Bernese Mountain Dog
(aka: Berner Sennenhund, Bernese Cattle Dog, Berner)
One of four varieties of Swiss Mountain Dog, the Bernese Mountain Dog is the only variety that possesses a long, silky coat. A hardy dog that thrives in cold weather, the "Berner’s" intelligence, strength and agility helped him perform the drafting and droving work in the mountainous region where he originated. Today, this versatile breed participates in conformation, obedience, carting, agility, tracking, herding and therapy work. Like the other Swiss breeds, they are tri-colored, with patches of black, rust and white.
According to breed standards, the Bernese has a well defined stop and a flat skull. The ears are medium sized and triangular in shape with rounded tips. They hang down close to the head. The tail should be bushy and carried low, the feet are round. The Bernese Mountain dog should NOT have blue eyes or any primary color other than black.
These dogs are one of the oldest working dogs recognized by the AKC. They were first recognized in 1937, and belong to the Working Group.
Bernese Mountain Dog Temperament
If there's only one word to describe the Bernese Mountain Dog, it's "loyal". The chief goal of the Bernese Mountain Dog's life, however brief it may be compared to some other breeds, is to be a loyal, helpful companion to you and your family.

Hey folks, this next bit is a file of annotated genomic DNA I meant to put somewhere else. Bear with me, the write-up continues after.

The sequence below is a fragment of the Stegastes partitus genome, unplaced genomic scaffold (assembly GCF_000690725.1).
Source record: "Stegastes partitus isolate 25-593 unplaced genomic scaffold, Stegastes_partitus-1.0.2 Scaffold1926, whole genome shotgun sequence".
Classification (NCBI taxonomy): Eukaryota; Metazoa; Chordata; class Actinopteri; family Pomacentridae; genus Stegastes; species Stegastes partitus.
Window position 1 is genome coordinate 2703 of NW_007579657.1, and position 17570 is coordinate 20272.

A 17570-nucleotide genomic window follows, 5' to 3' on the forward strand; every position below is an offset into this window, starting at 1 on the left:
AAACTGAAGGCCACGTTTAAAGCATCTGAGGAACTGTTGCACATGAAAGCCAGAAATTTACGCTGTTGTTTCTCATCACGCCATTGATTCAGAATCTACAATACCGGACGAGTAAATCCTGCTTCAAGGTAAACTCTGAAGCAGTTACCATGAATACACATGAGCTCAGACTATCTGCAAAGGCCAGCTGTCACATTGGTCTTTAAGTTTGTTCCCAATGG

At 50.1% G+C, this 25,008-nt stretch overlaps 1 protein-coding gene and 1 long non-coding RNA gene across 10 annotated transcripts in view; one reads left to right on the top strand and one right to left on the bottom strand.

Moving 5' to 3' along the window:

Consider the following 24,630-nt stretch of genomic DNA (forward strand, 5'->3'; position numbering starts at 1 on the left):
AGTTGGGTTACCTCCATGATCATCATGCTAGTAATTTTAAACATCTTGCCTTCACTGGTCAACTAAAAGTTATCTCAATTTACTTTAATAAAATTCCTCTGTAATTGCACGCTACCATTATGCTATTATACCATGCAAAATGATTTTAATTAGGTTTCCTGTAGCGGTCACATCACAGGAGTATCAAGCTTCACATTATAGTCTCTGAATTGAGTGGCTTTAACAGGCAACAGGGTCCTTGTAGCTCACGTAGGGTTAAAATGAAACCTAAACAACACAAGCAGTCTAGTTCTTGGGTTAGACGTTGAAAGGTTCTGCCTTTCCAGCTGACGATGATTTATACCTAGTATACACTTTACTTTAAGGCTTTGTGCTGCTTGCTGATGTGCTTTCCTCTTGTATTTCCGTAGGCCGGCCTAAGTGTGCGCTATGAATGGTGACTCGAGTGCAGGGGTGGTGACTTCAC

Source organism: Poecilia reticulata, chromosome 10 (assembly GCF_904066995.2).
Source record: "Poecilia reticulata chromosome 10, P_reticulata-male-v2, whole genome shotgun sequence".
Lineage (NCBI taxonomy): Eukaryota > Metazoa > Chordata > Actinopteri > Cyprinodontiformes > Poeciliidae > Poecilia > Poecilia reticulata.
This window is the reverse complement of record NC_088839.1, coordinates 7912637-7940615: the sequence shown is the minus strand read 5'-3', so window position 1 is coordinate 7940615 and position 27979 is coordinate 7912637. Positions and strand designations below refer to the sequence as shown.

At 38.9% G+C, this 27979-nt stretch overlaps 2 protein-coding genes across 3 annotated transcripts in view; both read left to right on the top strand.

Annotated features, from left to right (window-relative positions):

This has its advantages and its disadvantages, of course. The chief advantage of the Bernese Mountain Dog's friendly temperament is the ability the dogs have to integrate themselves into virtually any kind of family environment. Children or other household animals are not a problem whatsoever for the Bernese Mountain Dog (though of course the earlier it gets to know its fellow housemates, the better it will deal with them in adult life.) The Bernese Mountain Dog's herding instincts make it a natural with animals (or children) that it perceives as "lower" than itself in the pack hierarchy, and the dogs will serve as ideal watchdogs and protectors for even the most recalcitrant of children or the most vicious of cats.
The chief disadvantage of the Bernese Mountain Dog's temperament, however, is its neediness. The Bernese Mountain Dog has a powerful, genetically-rooted need to please its humans--which means that you'll have to devote a great deal of attention to this dog in order to keep it happy and to keep it out of trouble. Training is also more difficult for the Bernese Mountain Dog than for some breeds--although the Bernese Mountain Dog will try assiduously to please you, it doesn't have some of the cunning other breeds exhibit, which allow them to learn the rules quickly (and even sometimes to use the rules to manipulate you.) So training a Bernese Mountain Dog will require a great deal of patience, however good the dog's basic intentions and will are.